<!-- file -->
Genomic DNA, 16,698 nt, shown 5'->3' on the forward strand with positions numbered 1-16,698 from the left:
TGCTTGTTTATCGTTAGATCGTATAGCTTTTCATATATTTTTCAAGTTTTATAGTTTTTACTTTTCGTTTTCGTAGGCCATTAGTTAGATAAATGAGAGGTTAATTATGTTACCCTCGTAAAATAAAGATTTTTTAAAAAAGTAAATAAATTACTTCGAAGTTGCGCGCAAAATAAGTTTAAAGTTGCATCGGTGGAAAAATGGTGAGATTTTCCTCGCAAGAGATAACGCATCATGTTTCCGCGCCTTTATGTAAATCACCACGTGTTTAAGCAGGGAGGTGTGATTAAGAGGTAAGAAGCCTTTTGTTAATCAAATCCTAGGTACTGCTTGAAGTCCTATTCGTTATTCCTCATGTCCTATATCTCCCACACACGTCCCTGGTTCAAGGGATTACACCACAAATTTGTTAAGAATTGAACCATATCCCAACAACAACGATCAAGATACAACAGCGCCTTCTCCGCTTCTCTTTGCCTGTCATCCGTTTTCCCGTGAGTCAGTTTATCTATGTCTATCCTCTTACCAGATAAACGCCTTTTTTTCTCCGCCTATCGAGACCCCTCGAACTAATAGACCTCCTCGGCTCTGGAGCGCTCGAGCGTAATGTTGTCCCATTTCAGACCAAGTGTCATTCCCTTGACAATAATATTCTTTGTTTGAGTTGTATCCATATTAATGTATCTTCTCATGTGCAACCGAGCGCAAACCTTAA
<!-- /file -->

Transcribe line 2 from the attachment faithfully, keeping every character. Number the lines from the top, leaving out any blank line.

TGCTTGTTTATCGTTAGATCGTATAGCTTTTCATATATTTTTCAAGTTTTATAGTTTTTACTTTTCGTTTTCGTAGGCCATTAGTTAGATAAATGAGAGGTTAATTATGTTACCCTCGTAAAATAAAGATTTTTTAAAAAAGTAAATAAATTACTTCGAAGTTGCGCGCAAAATAAGTTTAAAGTTGCATCGGTGGAAAAATGGTGAGATTTTCCTCGCAAGAGATAACGCATCATGTTTCCGCGCCTTTATGTAAATCACCACGTGTTTAAGCAGGGAGGTGTGATTAAGAGGTAAGAAGCCTTTTGTTAATCAAATCCTAGGTACTGCTTGAAGTCCTATTCGTTATTCCTCATGTCCTATATCTCCCACACACGTCCCTGGTTCAAGGGATTACACCACAAATTTGTTAAGAATTGAACCATATCCCAACAACAACGATCAAGATACAACAGCGCCTTCTCCGCTTCTCTTTGCCTGTCATCCGTTTTCCCGTGAGTCAGTTTATCTATGTCTATCCTCTTACCAGATAAACGCCTTTTTTTCTCCGCCTATCGAGACCCCTCGAACTAATAGACCTCCTCGGCTCTGGAGCGCTCGAGCGTAATGTTGTCCCATTTCAGACCAAGTGTCATTCCCTTGACAATAATATTCTTTGTTTGAGTTGTATCCATATTAATGTATCTTCTCATGTGCAACCGAGCGCAAACCTTAA